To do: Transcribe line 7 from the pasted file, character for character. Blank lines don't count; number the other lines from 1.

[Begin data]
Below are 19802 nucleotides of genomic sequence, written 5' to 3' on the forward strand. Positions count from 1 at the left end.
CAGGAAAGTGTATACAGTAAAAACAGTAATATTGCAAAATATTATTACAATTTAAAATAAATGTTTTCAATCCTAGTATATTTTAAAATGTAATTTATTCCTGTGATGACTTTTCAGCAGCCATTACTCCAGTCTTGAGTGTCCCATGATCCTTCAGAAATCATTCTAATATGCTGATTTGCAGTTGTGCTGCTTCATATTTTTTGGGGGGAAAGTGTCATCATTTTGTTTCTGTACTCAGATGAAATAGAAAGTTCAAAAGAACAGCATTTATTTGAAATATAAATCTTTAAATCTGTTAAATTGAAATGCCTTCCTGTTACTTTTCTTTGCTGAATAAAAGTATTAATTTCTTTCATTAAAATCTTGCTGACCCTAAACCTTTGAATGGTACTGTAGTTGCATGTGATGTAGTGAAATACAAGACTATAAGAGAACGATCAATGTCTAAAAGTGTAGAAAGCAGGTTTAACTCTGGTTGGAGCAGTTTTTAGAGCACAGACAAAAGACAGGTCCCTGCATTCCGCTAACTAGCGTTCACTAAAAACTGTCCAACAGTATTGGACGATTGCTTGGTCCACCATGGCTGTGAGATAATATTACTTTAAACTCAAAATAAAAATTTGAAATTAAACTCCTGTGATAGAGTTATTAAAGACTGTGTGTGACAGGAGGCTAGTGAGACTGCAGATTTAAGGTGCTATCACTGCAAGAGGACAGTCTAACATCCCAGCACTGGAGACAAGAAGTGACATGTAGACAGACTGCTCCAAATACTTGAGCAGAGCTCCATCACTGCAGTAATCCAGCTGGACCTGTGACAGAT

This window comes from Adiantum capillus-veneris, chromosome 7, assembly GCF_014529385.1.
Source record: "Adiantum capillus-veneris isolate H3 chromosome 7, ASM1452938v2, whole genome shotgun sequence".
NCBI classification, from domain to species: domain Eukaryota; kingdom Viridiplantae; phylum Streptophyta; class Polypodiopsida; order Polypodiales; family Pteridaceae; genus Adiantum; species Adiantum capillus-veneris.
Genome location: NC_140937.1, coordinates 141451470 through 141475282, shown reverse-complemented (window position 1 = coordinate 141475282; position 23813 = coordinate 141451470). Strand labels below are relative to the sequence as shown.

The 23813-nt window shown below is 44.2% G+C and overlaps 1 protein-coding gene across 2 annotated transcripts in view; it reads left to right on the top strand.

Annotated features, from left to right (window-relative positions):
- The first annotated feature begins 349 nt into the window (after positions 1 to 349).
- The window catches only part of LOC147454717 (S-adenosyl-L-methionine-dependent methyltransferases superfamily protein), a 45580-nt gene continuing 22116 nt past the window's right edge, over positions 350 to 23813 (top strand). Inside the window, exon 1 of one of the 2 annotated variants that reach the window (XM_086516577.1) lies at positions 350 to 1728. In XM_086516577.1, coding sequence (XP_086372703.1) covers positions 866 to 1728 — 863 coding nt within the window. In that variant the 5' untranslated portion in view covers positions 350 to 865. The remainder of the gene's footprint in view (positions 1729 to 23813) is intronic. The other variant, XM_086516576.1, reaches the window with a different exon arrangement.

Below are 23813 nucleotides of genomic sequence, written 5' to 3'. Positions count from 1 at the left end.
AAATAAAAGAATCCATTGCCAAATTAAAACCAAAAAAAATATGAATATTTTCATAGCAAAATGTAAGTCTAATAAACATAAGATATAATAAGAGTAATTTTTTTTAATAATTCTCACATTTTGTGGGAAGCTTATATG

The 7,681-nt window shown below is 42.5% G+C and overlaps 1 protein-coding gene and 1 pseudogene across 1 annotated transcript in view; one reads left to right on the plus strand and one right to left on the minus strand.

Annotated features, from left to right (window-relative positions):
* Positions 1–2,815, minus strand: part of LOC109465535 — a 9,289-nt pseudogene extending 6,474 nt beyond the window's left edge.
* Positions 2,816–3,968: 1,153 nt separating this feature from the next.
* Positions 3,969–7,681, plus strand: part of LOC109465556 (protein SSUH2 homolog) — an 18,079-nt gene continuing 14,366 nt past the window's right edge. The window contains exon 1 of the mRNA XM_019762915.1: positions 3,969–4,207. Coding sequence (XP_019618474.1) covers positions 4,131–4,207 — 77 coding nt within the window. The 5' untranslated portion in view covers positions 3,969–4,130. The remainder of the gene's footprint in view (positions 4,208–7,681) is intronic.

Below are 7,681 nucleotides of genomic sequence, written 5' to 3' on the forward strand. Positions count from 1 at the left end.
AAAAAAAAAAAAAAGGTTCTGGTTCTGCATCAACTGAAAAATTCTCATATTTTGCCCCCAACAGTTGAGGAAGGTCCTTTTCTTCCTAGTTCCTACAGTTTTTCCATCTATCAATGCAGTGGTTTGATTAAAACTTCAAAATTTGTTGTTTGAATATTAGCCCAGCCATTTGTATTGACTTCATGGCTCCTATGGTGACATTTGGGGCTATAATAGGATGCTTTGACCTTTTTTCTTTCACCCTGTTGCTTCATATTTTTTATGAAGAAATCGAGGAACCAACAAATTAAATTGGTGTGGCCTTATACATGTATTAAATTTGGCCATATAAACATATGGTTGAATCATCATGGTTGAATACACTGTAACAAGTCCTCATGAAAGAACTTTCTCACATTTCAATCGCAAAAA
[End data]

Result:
The 23813-nt window shown below is 44.2% G+C and overlaps 1 protein-coding gene across 2 annotated transcripts in view; it reads left to right on the top strand.